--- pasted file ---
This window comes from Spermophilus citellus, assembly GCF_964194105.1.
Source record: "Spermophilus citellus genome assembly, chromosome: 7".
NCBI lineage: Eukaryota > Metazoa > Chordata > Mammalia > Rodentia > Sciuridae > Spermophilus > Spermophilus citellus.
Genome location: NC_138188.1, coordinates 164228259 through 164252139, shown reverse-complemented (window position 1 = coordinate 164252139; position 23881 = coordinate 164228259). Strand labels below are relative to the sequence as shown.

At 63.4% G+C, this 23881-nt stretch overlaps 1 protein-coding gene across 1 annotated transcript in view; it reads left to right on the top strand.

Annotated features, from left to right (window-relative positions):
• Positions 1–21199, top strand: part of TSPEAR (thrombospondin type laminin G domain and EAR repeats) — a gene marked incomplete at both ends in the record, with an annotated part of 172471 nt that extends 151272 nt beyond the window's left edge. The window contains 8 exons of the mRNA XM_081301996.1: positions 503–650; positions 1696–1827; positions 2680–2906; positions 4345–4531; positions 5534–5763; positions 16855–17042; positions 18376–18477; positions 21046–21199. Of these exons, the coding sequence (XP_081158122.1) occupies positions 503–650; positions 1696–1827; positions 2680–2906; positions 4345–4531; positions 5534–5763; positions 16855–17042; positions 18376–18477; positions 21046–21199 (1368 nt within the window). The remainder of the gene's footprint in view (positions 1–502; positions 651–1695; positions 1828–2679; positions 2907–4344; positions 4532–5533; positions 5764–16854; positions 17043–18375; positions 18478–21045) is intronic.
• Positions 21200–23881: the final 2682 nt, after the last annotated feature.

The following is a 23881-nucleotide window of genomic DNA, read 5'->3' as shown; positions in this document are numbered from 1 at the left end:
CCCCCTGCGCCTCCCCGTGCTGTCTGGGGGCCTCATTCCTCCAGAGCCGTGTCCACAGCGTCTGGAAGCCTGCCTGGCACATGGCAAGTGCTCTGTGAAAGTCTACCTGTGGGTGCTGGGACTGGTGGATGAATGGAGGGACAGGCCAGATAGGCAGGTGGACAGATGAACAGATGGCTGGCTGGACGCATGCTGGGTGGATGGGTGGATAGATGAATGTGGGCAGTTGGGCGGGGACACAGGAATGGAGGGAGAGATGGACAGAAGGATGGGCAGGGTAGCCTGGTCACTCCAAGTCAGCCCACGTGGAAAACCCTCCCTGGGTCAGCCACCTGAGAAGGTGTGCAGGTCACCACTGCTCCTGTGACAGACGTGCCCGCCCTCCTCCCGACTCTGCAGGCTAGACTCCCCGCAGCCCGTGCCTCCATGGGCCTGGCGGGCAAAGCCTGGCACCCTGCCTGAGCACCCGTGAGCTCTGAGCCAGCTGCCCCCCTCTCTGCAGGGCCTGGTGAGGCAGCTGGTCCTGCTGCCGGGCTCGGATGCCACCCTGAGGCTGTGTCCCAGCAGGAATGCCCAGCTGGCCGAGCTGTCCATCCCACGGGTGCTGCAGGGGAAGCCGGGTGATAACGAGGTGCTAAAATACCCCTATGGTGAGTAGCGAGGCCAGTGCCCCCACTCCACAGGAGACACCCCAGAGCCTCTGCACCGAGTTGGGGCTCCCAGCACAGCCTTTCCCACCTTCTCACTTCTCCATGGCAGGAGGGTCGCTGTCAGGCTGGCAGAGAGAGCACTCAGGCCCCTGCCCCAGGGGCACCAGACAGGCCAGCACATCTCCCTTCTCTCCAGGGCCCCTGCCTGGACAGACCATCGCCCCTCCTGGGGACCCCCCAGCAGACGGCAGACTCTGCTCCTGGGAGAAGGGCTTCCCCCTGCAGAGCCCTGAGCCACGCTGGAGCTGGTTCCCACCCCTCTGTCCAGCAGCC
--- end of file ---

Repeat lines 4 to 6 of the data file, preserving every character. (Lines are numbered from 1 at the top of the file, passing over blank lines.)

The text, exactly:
Genome location: NC_138188.1, coordinates 164228259 through 164252139, shown reverse-complemented (window position 1 = coordinate 164252139; position 23881 = coordinate 164228259). Strand labels below are relative to the sequence as shown.

At 63.4% G+C, this 23881-nt stretch overlaps 1 protein-coding gene across 1 annotated transcript in view; it reads left to right on the top strand.

Annotated features, from left to right (window-relative positions):